Rain chances or no, Guadalupe County officials saw fit Tuesday to institute a burn ban taking effect Wednesday.
“Conditions out in Guadalupe County are getting pretty dry,” said Patrick Pinder, Guadalupe County emergency management coordinator and fire marshal. “We haven’t seen a whole lot of fires yet, but that doesn’t mean they’re not coming.”
Pinder spoke Tuesday morning to the Guadalupe County Commissioners Court when he recommended a burn ban be instituted. Commissioners unanimously approved the ban.
Several other area counties had instituted burn bans prior to Tuesday’s Guadalupe County Commissioners Court meeting, Pinder said.
He said counties in the region were keeping eyes on their Keetch-Byram Drought Index numbers, which are used to determine the amount of moisture in the ground. Guadalupe County uses a KBDI threshold of 500 to trigger burn ban talks. As of Tuesday morning, Guadalupe County’s KBDI was 610, while Bexar County’s was 601, Caldwell’s was 513, Comal’s was 640, Gonzalez County’s was 591, Hays’ was 566 and Wilson’s sat at 567.
Pinder recommended the ban last 90 days.
Things could change much sooner than the length of the ban. Increased chances of rain are expected in the area in coming days, Meteorologist Aaron Treadway of the National Weather Service in New Braunfels said.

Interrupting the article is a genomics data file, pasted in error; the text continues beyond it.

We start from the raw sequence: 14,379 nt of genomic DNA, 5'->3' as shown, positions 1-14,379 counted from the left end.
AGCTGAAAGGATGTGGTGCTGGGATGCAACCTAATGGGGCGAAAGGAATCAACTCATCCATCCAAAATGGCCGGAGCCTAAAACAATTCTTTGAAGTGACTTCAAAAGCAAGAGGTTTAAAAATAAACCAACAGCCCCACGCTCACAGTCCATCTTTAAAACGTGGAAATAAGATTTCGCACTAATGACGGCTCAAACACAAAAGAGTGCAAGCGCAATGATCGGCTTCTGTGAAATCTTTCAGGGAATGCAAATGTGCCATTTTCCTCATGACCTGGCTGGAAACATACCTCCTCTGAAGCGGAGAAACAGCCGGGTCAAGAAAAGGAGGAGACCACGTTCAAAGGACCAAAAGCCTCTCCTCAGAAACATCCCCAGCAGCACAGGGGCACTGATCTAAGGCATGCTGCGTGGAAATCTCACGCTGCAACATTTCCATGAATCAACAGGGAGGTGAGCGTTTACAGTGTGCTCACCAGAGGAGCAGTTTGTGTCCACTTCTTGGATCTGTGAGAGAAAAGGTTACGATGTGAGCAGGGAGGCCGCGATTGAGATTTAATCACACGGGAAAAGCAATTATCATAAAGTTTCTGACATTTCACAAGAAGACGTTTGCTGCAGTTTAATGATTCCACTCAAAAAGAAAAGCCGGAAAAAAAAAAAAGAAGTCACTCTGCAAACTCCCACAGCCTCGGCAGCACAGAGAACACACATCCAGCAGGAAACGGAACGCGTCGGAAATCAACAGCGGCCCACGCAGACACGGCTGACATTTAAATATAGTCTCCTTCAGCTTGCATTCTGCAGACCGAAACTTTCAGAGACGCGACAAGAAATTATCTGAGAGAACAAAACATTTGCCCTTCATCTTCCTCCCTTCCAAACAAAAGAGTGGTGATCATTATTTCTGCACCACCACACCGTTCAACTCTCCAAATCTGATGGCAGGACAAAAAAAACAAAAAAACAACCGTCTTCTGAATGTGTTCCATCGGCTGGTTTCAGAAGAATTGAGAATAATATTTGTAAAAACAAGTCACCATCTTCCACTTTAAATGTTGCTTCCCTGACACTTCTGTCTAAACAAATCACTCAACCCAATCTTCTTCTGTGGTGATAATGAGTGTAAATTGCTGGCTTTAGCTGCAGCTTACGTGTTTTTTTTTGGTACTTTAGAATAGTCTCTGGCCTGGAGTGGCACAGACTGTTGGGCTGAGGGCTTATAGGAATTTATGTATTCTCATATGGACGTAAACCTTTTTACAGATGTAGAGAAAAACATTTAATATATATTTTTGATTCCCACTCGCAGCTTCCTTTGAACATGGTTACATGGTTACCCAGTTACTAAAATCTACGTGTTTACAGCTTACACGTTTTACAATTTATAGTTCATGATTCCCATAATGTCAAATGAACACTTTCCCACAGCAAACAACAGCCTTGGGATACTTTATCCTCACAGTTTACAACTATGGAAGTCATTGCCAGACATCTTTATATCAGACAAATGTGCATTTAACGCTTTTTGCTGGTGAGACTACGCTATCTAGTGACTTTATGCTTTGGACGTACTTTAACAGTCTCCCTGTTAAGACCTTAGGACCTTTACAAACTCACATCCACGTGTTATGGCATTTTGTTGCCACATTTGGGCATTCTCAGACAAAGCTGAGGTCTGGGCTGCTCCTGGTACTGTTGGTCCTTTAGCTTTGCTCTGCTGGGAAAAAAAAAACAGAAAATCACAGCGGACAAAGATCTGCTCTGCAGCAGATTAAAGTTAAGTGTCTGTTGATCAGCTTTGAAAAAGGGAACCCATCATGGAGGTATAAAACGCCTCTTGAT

“We’re looking at finally some relief coming this weekend,” he said. “It’s too early to say actually what but we’ll have some sort of tropical system that’ll be broaching the state late Friday into Saturday.”
The National Hurricane Center is tracking a system and gives it about a 40% chance to develop into some type of precipitation for this area, Treadway said. It could develop into a tropical depression, tropical storm or worse.
“Regardless if it becomes a tropical depression, tropical storm, it will be bringing a lot of moisture to the Seguin area and bringing us the best chances of rain we’ve seen in probably a month or so,” Treadway said.
Within the past month, the county and surrounding area has seen scattered showers and thunderstorms but nothing of significance, he said. The southwestern part of the county is under a drought outlook, Treadway said.
“We have been dry a very long time,” he said.
Rain chances in the near future did not deter commissioners court members. Persistent weather conditions mean rainfall may not have a huge effect, County Judge Kyle Kutscher said.
“The problem is it’s so hot and so dry around the county, if we get an inch of rain, the top half is going to be gone and you’re right back to where you were,” he said.
Temperatures are forecast to be in the low 90s in coming days, Treadway said. He said it will be a nice relief from the widespread triple-digit temperatures the area saw last weekend.
Forecasts call for more normal temps for the region, Treadway said, in the 91- to 92-degree range. However, it will still feel hot and sticky to people around here, he said.
“The afternoon heat index values are still going to feel like the upper 90s to maybe 105 (degrees),” Treadway said. “Increasing gulf moisture makes it feel a lot more humid and makes it feel a lot hotter than it is.”